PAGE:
Railroad to nowhere? China draws a line across landlocked Laos

For years, China has promoted a cross-border railroad system that would link its southwest provinces to mainland Southeast Asia. So far, progress has been halting and prone to political risk. 

Sally Mairs
A cement plaque that Chinese surveyors installed near Ban Pasak village in Luang Namtha to mark the route of a railroad that will cut through landlocked Laos. Chinese and Lao officials held a ceremony on Dec. 2, 2015, to revive the long-delayed project.

Chang Son first heard about the train that will be routed through his mountainous village five years ago. But today, the only sign of progress is a dusty cement plaque that Chinese developers installed to mark the proposed route.

“We are sure the train will come, but we don’t know when,” says Mr. Chang, who lives next to a hillside in Ban Pasak village through which the line would pass, one of 72 planned tunnels. His village of ethnic Hmong is to be relocated to make room for the line, though no one knows where they will be forced to go.

The Beijing-backed railroad is designed to cut through Laos’s jungle interior to connect southwest Yunnan Province to the Lao capital, Vientiane, and on to neighboring Thailand. The ultimate goal is 2,400 miles of seamless rail transport from China to Singapore. And Lao and Chinese government officials insist the railroad is just around the corner.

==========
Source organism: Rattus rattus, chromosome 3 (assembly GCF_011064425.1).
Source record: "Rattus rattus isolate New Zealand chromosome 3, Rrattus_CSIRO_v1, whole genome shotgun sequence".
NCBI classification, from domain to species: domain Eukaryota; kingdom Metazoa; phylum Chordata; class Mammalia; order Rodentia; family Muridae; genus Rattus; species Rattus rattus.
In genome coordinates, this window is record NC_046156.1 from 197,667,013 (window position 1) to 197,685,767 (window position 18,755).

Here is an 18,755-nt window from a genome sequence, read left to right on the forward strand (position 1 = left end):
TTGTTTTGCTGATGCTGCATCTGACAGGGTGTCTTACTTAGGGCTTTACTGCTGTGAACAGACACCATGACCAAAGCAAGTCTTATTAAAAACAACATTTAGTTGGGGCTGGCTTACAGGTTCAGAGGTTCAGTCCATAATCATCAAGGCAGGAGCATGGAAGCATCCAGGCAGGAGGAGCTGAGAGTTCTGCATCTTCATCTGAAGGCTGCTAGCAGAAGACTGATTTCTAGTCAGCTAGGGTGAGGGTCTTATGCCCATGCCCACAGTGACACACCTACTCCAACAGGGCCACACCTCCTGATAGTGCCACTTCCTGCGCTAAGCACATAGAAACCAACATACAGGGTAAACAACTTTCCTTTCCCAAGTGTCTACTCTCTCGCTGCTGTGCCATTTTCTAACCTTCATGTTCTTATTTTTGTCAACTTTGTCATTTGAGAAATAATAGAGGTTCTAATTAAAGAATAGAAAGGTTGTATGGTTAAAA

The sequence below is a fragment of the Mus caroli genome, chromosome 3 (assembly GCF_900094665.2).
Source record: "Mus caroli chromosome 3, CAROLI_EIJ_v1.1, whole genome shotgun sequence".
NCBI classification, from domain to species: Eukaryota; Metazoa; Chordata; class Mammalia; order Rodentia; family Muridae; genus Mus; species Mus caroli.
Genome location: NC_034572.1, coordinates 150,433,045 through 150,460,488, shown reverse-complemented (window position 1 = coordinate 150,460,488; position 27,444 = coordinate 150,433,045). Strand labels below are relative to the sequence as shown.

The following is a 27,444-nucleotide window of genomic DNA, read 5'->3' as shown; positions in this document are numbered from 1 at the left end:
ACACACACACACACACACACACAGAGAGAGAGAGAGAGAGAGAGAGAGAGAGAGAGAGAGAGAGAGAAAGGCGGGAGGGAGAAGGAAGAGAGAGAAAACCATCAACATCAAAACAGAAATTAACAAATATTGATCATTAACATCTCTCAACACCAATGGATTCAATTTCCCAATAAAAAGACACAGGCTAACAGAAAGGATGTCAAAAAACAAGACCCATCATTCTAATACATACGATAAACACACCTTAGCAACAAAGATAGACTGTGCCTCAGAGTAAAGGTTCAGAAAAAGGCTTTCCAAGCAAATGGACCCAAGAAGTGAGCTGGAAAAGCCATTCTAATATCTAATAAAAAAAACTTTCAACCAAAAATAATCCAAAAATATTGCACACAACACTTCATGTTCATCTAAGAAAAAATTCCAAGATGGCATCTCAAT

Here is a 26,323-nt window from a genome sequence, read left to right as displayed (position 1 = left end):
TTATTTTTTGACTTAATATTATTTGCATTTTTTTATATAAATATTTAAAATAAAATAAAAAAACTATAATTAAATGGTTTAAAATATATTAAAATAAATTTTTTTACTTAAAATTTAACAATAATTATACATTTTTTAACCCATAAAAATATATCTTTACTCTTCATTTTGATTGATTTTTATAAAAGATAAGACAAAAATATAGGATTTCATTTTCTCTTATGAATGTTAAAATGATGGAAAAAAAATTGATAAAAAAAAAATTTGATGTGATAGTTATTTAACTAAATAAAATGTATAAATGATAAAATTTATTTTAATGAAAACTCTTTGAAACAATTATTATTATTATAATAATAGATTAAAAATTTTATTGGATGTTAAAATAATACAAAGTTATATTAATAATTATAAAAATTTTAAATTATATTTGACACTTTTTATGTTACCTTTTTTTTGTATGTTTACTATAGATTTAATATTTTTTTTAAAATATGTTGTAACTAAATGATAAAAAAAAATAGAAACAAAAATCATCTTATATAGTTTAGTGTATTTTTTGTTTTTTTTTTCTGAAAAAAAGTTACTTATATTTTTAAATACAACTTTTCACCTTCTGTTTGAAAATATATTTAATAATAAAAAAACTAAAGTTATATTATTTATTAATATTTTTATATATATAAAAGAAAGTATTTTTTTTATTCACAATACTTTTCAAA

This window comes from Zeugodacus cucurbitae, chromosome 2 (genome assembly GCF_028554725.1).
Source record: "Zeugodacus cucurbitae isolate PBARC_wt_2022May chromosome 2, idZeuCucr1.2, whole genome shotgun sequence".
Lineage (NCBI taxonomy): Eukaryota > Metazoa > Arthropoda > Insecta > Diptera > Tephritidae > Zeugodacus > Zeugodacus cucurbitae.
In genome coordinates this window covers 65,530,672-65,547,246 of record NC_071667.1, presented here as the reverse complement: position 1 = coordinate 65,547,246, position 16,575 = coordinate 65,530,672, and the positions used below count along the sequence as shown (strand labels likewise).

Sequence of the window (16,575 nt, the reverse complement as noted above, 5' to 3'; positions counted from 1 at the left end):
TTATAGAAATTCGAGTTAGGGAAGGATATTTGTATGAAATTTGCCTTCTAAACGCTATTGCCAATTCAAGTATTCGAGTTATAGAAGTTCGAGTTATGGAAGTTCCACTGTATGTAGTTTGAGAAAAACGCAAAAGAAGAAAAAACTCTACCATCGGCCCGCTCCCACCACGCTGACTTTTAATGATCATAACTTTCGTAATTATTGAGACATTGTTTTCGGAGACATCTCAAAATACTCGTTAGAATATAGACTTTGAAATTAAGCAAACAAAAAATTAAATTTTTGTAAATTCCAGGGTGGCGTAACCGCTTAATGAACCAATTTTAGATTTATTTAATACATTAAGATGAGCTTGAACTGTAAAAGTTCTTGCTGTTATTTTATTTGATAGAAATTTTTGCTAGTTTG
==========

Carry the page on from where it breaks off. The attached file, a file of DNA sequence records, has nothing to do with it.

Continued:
This week, for instance, senior ministers from both countries gathered in Vientiane to stick shovels into neat piles of sand as part of a symbolic groundbreaking ceremony. The event coincided with National Day in this Communist-ruled country. 

But the railway has been mired in delays ever since construction was first scheduled to start in 2010. And despite this week’s fanfare, there’s still disagreement over how to finance the $6 billion venture – a price tag that’s more than half of Laos’s GDP.

For China, the stalling appears to be part of a broader diplomatic balancing act, as the country waits for assurance that other governments in the region will commit to building their own stretches of track. Although the railroad would transform the physical and economic landscape of poor and landlocked Laos, it’s only one piece of a much larger puzzle for Beijing.

China strengthens foothold

China has already inked an agreement with Thailand to connect the Lao line with a “medium-speed” train that will run down to Malaysia. Chinese companies are expected to bid for contracts to build a high-speed link between Kuala Lumpur and Singapore, completing the overland route.

But similar to Laos, Thailand has yet to agree to Beijing’s proposed interest rate for loans that will be used to finance the construction. There is fear that onerous loan terms will make these smaller countries indebted to Beijing for years to come – especially Laos, whose mineral resources could be used as collateral.

The envisioned pan-Asia train line has clear economic benefits for China: It will accelerate the country’s ability to funnel resources back to the mainland, and to export more Chinese-made goods. More broadly, it would increase the economic prospects of its landlocked southwest provinces and boost cross-border investments.

But geopolitical reasons are driving the mega-project as well. China is keen to strengthen friendships and secure a physical foothold in Southeast Asia, especially as tensions rise with the US and its military allies over territorial disputes in the South China Sea.